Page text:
Residential Playground Swing Parts
Residential swing sets are a classic part of most playground set-ups, as it appeals to a wide range of ages.
From traditional swings to trapeze bars and rings, backyard swing sets can be much more than the old image you might conjure when you hear the term. Swing sets are the backbone of the modern residential playground, including everything from discs to teeter totters.
One of the top reasons to invest in a backyard swing set is the modular nature of its construction. Rather than buying an entire playset, swings can be put together component by component. Rather than dropping big money on heavy duty swing set kits, take the time to shop around and design the swing set of your dreams from scratch.
Here’s what you need:
Connectors: This is the component that links your seat to the suspension chain and the suspension chain to the hanger. We recommend the Clevis Shackle over the typical S-hooks as it guarantees safety and long-lasting durability
Chain: This is where the fun comes from. A galvanized steel chain is the safest and most cost-efficient method for long-term swing set optimization.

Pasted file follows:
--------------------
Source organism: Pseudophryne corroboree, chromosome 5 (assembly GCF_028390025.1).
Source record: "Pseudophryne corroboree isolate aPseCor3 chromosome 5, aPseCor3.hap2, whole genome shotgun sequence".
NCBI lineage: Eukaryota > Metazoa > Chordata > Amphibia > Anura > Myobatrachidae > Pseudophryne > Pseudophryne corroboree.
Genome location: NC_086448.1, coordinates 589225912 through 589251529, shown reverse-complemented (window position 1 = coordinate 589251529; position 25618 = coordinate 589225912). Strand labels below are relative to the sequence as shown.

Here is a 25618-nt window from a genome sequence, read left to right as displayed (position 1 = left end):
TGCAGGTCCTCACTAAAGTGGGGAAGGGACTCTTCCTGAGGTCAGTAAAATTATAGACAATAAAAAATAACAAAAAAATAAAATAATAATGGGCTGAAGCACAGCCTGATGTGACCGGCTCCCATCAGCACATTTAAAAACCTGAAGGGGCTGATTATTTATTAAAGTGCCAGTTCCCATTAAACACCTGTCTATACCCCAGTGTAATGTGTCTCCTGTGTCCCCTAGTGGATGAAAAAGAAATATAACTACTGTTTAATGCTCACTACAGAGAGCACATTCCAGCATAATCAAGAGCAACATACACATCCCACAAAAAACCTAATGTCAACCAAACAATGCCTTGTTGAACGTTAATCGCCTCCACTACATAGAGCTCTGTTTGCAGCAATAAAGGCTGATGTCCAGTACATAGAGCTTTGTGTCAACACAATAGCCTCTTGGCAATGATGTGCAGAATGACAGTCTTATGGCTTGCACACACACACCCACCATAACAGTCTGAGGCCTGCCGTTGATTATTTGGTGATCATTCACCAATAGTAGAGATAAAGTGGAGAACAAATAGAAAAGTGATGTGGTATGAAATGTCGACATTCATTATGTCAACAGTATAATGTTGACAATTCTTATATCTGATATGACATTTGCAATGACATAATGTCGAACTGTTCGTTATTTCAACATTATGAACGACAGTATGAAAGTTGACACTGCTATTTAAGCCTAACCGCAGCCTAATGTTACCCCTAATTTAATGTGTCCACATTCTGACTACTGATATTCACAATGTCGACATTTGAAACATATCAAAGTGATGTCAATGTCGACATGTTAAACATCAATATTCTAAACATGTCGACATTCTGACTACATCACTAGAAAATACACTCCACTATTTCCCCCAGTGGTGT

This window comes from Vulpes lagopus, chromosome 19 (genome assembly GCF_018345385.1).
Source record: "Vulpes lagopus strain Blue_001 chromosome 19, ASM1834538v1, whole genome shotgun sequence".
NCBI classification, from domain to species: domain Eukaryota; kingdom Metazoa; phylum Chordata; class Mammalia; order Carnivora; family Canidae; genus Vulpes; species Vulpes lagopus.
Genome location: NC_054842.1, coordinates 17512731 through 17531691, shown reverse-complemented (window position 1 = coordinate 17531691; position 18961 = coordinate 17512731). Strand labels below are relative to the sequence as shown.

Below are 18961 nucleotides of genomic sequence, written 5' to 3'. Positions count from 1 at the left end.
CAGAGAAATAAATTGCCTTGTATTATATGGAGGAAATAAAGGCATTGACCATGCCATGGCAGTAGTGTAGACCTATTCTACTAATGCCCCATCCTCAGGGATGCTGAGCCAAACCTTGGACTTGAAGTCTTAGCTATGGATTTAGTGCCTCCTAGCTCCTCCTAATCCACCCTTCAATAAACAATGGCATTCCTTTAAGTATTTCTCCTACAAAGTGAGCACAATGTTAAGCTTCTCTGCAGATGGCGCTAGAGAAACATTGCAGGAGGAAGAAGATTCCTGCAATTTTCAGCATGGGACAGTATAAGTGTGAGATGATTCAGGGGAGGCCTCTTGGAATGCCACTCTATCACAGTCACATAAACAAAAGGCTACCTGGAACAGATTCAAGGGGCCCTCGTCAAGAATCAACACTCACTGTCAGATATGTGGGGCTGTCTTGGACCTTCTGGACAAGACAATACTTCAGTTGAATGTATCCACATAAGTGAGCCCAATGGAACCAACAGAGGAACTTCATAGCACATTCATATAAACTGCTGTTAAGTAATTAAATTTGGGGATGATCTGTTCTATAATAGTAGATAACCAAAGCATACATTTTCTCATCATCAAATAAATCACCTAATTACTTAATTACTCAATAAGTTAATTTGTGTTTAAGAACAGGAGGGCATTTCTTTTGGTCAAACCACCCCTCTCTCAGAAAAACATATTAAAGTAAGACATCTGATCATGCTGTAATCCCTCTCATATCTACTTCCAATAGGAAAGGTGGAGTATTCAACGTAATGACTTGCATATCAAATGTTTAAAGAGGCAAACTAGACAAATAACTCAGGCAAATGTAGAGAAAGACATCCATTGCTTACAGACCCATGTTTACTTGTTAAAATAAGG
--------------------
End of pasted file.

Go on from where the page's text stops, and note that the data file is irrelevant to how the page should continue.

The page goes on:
Swing Hanger: This component helps to reduce friction by eliminating contact between the chains and the support rails. We recommend the Clevis Pendulum for maximum safety and range of motion.
Of course, you will need a base structure with a support rail. In the old days, it was common for rope swings to be tied directly to a tree branch. These days, there are far safer (and more fun) options for your kids.
Another main benefit of residential swing sets is the easy maintenance.
The main challenge associated with swing sets upkeep is rust. Galvanized steel and aluminum are exceptionally impervious to rust and decay, and most modern swing sets for sale are going to be made primarily from these materials. For all other types of metal, Zinc additives are a great method for combating rust. Owners of metal swing sets should take additional measures to ensure any moving parts are regularly oiled and greased.
If your backyard playground equipment is wood-based, then you will need to apply extra layers of protective paint, as weather and general exposure will wear upon wooden structures over time.
While the safety regulations for residential swing sets are not nearly as strict and carefully defined as rules for commercial manufacturers, there are still guidelines, presented by the CPSC. that should be taken into account when designing your backyard playscape.
It is advised that swings with limited sideways motion have a lateral use zone of 8”, while swings such as disc swings increase that clearance to 24”. It is also highly recommended that at least 8” is left between the swing seat and the ground surfacing.